• Further parameters may be defined that could e.g. be user defined or vendor specific for various purposes. All of the parameters and implementation examples presented above are given by way of example only and may also be realized differently. All parameters are updated by the memory management unit if some attribute of a memory region has been changed, e.g. by a deallocation or a region transfer. Also, all values may be stored into the IMMU table during system boot.
  • FIG. 2 shows an example of a parameter table that could be used by the memory management unit IMMU to control the memory resources. Parameters as defined above are shown in columns, while each row corresponds to a memory region. Several regions may have a region code of 0 in this example which means that the corresponding region is currently unallocated. Any other region code should only appear once to enable an unambiguous identification of a memory region. The second column indicates the current owner of a memory region. One subsystem (having an unique subsystem ID) may be an owner of several memory regions, and also a single memory region that is not protected may have several owners, as e.g. shown in line 4 of the example table, where subsystems “3” and “5” are indicated as current owners of a memory region having the region code 2.
  • Columns three and four show logical and physical starting addresses of the memory regions, respectively. As mentioned above, the memory management unit is able to translate logical addresses for the subsystems into physical memory addresses.
  • In column five, the size of each memory region is indicated. In this example, there are two unallocated regions of a first size and three allocated regions of a second size; however, these are only examples, and the size of a memory region may be variable and may also optionally be changed during operation. This may for example be the case when only part of a region needs to be transferred or de-allocated.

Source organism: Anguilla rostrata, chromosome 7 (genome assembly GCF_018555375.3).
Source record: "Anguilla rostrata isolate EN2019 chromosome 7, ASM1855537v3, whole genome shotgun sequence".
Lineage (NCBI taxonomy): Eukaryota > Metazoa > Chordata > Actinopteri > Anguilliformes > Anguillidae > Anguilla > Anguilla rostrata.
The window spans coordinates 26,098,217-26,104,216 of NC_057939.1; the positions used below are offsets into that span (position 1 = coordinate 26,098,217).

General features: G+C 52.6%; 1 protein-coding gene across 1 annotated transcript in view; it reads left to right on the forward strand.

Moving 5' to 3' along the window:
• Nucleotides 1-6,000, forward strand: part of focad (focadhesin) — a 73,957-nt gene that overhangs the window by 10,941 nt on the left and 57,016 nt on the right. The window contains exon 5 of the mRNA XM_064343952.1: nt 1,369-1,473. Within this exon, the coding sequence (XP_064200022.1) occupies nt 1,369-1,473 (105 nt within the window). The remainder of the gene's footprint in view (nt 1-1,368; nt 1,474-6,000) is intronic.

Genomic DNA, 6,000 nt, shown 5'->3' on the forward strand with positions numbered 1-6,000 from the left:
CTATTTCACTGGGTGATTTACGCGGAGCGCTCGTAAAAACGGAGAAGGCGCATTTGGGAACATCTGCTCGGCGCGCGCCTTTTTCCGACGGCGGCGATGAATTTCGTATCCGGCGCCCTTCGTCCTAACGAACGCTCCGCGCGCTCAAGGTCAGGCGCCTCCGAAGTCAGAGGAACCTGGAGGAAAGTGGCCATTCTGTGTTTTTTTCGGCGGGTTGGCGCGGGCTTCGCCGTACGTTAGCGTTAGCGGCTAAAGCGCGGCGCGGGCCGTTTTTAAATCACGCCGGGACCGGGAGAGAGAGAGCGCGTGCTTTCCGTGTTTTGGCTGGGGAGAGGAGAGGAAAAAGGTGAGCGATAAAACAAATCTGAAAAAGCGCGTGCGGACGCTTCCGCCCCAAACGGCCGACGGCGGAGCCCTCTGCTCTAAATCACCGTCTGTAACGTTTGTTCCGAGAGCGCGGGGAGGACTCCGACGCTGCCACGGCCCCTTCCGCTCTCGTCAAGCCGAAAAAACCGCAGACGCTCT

• Basic functions of an exemplary system according to the invention include allocation and deallocation of memory to subsystems (FIG. 3), transfer of memory region ownerships between different subsystems (FIG. 4), as well as read and write procedures. These functionalities will now be discussed with some examples, along with some special cases.
  • Referring to FIG. 3 a, a subsystem that requires a certain amount of memory will issue a request for memory through the memory interface (MI). For this purpose, the request (step 102) may for example comprise parameters as the subsystem ID, the logical starting address, the required size, protected or non-protected flag, and the required performance grade. The IMMU will allocate available physical memory in response to the received request from the subsystem in step 104 and subsequently in step 106 acknowledge the performed allocation by relaying the region code associated with this allocated memory region to the subsystem. The subsystem will receive the region code in step 108 and may then start using the allocated memory region.
  • Deallocation of memory from a subsystem may be performed in a similar way, illustrated in FIG. 3 b. When memory that is currently allocated to a subsystem is no longer in use and thus may be freed, the corresponding subsystem ID and region code for this memory region are transmitted to the IMMU via the memory interface MI in step 120. The IMMU will deallocate the indicated memory region (step 122) and send an acknowledgement (124) of the deallocation to the subsystem. Alternatively, only a part of a memory region may be de-allocated. In this case, the logical starting address and size parameters at the IMMU would be changed, generating new rows in the IMMU table as the previous memory region is then split into two parts. Afterwards, the de-allocated part may be treated just like another non-allocated memory region with its own region code.